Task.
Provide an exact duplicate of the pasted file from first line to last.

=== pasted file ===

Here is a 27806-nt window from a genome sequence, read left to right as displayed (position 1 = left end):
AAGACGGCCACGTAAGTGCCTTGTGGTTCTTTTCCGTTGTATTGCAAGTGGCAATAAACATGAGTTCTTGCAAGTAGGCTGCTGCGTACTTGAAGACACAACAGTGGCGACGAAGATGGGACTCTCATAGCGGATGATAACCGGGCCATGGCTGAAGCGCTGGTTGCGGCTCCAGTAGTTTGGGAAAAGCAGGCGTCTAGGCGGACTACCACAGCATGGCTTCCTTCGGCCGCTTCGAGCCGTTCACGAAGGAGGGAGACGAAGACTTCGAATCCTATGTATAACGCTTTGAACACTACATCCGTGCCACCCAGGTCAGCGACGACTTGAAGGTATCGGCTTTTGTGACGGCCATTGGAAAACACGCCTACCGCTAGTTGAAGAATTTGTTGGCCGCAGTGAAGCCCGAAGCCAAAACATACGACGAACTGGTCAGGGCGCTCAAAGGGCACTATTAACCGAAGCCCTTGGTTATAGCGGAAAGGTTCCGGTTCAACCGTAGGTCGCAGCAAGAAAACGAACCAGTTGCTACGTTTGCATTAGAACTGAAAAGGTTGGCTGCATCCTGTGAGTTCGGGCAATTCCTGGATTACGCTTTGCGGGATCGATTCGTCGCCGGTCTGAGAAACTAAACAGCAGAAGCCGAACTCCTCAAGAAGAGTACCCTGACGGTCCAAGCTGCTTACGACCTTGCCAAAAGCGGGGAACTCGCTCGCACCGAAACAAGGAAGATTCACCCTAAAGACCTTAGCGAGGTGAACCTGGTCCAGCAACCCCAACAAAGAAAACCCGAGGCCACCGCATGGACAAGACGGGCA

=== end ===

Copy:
Here is a 27806-nt window from a genome sequence, read left to right as displayed (position 1 = left end):
AAGACGGCCACGTAAGTGCCTTGTGGTTCTTTTCCGTTGTATTGCAAGTGGCAATAAACATGAGTTCTTGCAAGTAGGCTGCTGCGTACTTGAAGACACAACAGTGGCGACGAAGATGGGACTCTCATAGCGGATGATAACCGGGCCATGGCTGAAGCGCTGGTTGCGGCTCCAGTAGTTTGGGAAAAGCAGGCGTCTAGGCGGACTACCACAGCATGGCTTCCTTCGGCCGCTTCGAGCCGTTCACGAAGGAGGGAGACGAAGACTTCGAATCCTATGTATAACGCTTTGAACACTACATCCGTGCCACCCAGGTCAGCGACGACTTGAAGGTATCGGCTTTTGTGACGGCCATTGGAAAACACGCCTACCGCTAGTTGAAGAATTTGTTGGCCGCAGTGAAGCCCGAAGCCAAAACATACGACGAACTGGTCAGGGCGCTCAAAGGGCACTATTAACCGAAGCCCTTGGTTATAGCGGAAAGGTTCCGGTTCAACCGTAGGTCGCAGCAAGAAAACGAACCAGTTGCTACGTTTGCATTAGAACTGAAAAGGTTGGCTGCATCCTGTGAGTTCGGGCAATTCCTGGATTACGCTTTGCGGGATCGATTCGTCGCCGGTCTGAGAAACTAAACAGCAGAAGCCGAACTCCTCAAGAAGAGTACCCTGACGGTCCAAGCTGCTTACGACCTTGCCAAAAGCGGGGAACTCGCTCGCACCGAAACAAGGAAGATTCACCCTAAAGACCTTAGCGAGGTGAACCTGGTCCAGCAACCCCAACAAAGAAAACCCGAGGCCACCGCATGGACAAGACGGGCA